The international community assembled in the freak show known as the UN, has it in for the lone star state of the Jews.
Elsewhere around the globe they treat comparable conflicts/situations differently to that of the one Israel finds itself in, solely because they’re Jews and that the Arabs have oil. It’s classic Jew hatred dressed up as (hypocritical) criticism, and the bought off sec-gen knows his place and who to hurl invective at.
A Palestinian State Free of Jews?
A legal view into Netanyahu’s ‘ethnic cleansing’ speech
Israeli Prime Minister Benjamin Netanyahu provoked an storm of diplomatic disapproval last week, when he pointed out that “the Palestinian Authority actually demands a Palestinian state with one precondition: no Jews.” The Obama Administration responded that it is “inappropriate” to speak of demands for a removal of settlers in such terms. Removing the settlers, Netanyahu’s critics say, is natural and appropriate: their presence in a Palestinian state would cause tension and problems, and in any case, they should not have been there in the first place.
While it is not surprising that the head of the U.N. was unhappy with Netanyahu’s remarks , the head of the Anti-Defamation League, Jonathan Greenblatt, also joined in . But neither actually addressed the central issue that Netanyahu raised: why it is legitimate for the Palestinians to ask for a Jew-free state?
When pressed, defenders of the Palestinian position characterize the demand as no settlers rather than the uglier-sounding no Jews. The claim is hard to take at face value, as the Palestinians have never objected to Israeli Arabs settling across the Green Line, as they have in significant numbers. But, granting its sincerity, what does international law say about the demand to remove settlers as part of a solution to a territorial conflict? To answer this question, as part of a larger research study on settlements, I examined the fate of settlers in every occupation since the adoption of the Geneva Conventions —eight major situations in total. The results highlight how extraordinary the Palestinian demand is.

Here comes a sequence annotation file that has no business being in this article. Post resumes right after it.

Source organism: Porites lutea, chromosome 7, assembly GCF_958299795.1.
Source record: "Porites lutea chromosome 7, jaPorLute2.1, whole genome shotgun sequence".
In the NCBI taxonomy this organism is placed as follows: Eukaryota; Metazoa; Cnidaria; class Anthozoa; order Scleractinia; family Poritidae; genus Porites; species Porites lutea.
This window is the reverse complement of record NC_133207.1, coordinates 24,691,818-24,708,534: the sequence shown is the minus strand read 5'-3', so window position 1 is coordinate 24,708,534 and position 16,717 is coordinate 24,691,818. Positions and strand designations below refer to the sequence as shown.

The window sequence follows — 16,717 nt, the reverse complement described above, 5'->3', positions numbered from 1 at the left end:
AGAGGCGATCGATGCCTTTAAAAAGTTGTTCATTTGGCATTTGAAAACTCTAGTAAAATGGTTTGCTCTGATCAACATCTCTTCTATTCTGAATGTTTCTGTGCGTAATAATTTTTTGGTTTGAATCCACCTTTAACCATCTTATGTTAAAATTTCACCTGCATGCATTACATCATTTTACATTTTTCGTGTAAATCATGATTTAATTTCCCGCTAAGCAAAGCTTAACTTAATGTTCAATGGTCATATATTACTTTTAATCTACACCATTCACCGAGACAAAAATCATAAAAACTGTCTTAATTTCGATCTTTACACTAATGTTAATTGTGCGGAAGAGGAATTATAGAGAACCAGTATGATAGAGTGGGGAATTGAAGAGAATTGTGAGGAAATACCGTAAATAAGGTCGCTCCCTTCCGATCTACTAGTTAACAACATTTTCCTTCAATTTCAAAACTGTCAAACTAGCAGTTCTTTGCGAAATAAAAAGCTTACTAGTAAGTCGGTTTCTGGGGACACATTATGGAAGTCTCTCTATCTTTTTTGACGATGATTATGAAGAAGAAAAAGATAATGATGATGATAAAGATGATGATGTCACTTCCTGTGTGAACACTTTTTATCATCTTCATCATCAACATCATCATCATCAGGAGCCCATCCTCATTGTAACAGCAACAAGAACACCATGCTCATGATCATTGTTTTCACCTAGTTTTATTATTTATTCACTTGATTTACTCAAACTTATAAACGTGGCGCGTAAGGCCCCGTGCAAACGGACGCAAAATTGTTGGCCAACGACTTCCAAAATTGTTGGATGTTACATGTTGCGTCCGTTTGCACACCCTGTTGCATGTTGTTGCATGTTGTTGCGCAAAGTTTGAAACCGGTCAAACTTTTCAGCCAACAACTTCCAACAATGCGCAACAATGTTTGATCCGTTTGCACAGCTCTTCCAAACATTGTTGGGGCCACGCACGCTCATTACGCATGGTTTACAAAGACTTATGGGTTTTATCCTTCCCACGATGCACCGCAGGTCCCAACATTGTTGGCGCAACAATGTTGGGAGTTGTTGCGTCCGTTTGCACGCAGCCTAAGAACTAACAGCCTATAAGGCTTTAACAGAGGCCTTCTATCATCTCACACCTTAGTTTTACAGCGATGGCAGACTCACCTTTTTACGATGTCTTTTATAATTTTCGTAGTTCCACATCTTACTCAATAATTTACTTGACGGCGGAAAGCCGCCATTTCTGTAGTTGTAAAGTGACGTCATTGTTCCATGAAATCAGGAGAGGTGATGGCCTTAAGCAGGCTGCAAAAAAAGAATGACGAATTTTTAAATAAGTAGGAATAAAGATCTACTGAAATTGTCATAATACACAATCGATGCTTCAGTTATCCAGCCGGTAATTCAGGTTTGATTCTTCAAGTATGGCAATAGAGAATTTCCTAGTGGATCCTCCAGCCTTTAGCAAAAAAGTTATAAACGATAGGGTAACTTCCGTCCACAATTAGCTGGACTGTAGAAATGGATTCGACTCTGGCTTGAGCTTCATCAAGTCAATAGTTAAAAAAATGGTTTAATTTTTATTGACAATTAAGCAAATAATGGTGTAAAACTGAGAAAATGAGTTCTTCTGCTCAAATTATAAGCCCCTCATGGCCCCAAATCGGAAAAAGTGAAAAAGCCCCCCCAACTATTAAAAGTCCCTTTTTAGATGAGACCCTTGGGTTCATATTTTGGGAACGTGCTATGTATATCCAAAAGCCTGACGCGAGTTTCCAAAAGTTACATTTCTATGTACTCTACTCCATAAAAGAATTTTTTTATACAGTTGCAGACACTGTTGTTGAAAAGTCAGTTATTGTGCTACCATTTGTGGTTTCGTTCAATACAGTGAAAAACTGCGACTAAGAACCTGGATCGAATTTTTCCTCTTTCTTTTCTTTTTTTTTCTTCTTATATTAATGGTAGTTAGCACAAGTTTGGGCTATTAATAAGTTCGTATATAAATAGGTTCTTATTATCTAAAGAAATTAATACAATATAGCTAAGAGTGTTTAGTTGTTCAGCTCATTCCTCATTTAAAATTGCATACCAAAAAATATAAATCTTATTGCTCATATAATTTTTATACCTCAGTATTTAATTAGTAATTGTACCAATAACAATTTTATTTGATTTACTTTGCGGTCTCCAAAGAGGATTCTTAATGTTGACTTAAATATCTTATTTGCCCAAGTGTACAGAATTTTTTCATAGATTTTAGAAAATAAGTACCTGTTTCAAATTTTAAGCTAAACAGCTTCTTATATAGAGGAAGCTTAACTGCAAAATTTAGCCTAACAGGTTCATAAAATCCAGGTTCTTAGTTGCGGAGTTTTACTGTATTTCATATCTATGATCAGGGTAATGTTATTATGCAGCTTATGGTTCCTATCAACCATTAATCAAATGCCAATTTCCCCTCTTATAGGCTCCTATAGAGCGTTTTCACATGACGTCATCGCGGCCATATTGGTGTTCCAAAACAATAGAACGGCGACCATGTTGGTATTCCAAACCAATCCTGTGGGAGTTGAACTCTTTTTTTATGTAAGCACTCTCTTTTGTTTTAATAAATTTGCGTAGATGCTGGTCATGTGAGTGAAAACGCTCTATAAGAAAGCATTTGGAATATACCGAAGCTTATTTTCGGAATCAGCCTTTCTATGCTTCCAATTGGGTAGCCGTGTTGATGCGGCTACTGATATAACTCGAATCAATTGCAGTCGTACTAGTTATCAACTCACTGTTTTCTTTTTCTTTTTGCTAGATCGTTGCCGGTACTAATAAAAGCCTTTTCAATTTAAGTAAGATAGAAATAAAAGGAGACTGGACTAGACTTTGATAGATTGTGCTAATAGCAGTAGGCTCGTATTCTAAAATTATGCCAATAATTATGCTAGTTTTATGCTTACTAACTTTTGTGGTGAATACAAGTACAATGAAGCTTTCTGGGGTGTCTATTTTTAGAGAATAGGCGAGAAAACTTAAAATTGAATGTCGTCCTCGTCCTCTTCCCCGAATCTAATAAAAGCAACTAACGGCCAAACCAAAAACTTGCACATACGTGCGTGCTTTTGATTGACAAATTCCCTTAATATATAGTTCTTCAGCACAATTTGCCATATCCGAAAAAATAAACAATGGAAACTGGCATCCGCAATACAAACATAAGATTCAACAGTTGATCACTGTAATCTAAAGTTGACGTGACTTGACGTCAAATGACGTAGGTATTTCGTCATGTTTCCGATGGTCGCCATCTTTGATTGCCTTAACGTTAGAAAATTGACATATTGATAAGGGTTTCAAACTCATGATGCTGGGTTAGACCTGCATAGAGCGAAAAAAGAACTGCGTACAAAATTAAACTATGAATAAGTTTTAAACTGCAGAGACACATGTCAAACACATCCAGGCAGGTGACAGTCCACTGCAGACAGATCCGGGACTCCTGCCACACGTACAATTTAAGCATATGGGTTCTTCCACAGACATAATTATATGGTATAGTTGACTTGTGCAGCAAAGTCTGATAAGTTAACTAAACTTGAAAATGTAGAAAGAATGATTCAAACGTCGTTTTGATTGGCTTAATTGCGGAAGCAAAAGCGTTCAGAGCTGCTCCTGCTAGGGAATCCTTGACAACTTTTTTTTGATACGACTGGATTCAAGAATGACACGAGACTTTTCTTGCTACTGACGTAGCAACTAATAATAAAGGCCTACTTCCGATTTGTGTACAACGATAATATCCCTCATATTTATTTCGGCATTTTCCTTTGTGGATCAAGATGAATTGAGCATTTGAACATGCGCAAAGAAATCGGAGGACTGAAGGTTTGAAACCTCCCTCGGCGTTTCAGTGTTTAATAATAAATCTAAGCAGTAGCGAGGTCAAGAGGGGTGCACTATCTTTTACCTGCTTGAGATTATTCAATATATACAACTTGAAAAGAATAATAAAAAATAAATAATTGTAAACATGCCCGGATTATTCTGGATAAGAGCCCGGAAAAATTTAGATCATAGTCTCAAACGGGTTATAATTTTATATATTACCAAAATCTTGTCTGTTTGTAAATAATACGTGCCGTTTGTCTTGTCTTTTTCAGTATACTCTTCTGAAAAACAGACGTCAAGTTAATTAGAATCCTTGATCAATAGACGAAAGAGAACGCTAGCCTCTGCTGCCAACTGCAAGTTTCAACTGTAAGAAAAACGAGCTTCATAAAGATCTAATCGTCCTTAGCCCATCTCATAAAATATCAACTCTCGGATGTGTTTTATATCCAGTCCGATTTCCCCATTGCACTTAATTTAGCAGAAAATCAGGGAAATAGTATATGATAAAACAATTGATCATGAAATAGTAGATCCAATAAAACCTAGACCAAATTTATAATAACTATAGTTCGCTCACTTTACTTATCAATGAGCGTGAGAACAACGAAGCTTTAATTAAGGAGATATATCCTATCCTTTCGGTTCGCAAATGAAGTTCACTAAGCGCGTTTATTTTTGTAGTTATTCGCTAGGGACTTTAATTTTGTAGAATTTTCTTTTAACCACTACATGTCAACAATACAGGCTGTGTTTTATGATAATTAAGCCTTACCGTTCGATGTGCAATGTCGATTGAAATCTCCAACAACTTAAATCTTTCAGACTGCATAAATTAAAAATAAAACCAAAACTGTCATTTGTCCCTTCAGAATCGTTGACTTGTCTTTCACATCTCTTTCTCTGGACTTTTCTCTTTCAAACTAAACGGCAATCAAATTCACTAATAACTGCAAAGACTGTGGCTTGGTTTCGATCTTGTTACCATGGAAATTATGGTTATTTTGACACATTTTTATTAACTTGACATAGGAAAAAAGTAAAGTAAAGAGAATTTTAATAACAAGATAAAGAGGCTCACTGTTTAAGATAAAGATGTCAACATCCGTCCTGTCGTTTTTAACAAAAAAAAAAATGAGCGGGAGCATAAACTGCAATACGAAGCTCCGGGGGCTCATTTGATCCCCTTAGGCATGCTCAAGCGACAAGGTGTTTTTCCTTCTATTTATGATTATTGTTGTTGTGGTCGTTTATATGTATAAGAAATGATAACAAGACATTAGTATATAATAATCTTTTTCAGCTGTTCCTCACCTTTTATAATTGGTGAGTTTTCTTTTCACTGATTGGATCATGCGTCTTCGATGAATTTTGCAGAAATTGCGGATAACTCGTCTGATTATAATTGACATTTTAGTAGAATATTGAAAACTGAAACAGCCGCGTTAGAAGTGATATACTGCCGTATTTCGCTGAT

There is simply no support in international practice for the expulsion of settlers from occupied territories. In the many situations involving settlers around the world, the international community has never supported expulsion, and consistently backed plans allowing the settlers to remain in a new state.
Settlement activity is the rule rather than the exception in situations of belligerent occupation around the world. In places like Western Sahara and northern Cyprus, the settlers now make up a majority of the population. In most other places, they account for a much higher percentage of the territory’s population than Jews would in a potential Palestinian state. In all these cases, the arrival of the settlers was accompanied with the familiar claims of seizure of land and property, and serious human rights abuses. Unlike the Israeli situation, it was also accompanied with a large-scale expulsion of the prior inhabitants from the territory.
In internationally-brokered efforts to resolve these conflicts, the question of the fate of the settlers naturally arose. The answer, across all these very different situations, has always been the same: the settlers stay. Indeed, the only point of dispute has typically been what proportion of settlers receive automatic citizenship in any newly-created state and what proportion merely gets residence status. Thus, when East Timor, for example, received independence in an internationally-approved process, none of the Indonesian settlers were required to leave. The current U.N.-mediated peace plans for Western Sahara and Cyprus not only presuppose the demographically dominant settler population can remain, it gives them a right to vote in referenda on potential deal.
This is not because these settlers are beloved by the surrounding population. The opposite is true. In the Paris peace talks to end the Vietnamese occupation of Cambodia, representatives of the latter tried to raise the possibility of expelling the nearly million Vietnamese settlers. Their arguments were familiar: the settlers remind them of the occupation, rekindle ancient hatreds, and destabilize the peace. Yet the Cambodian demands for the mass removal of ethnic Vietnamese was rejected outright by diplomats: One simply cannot ask for such things.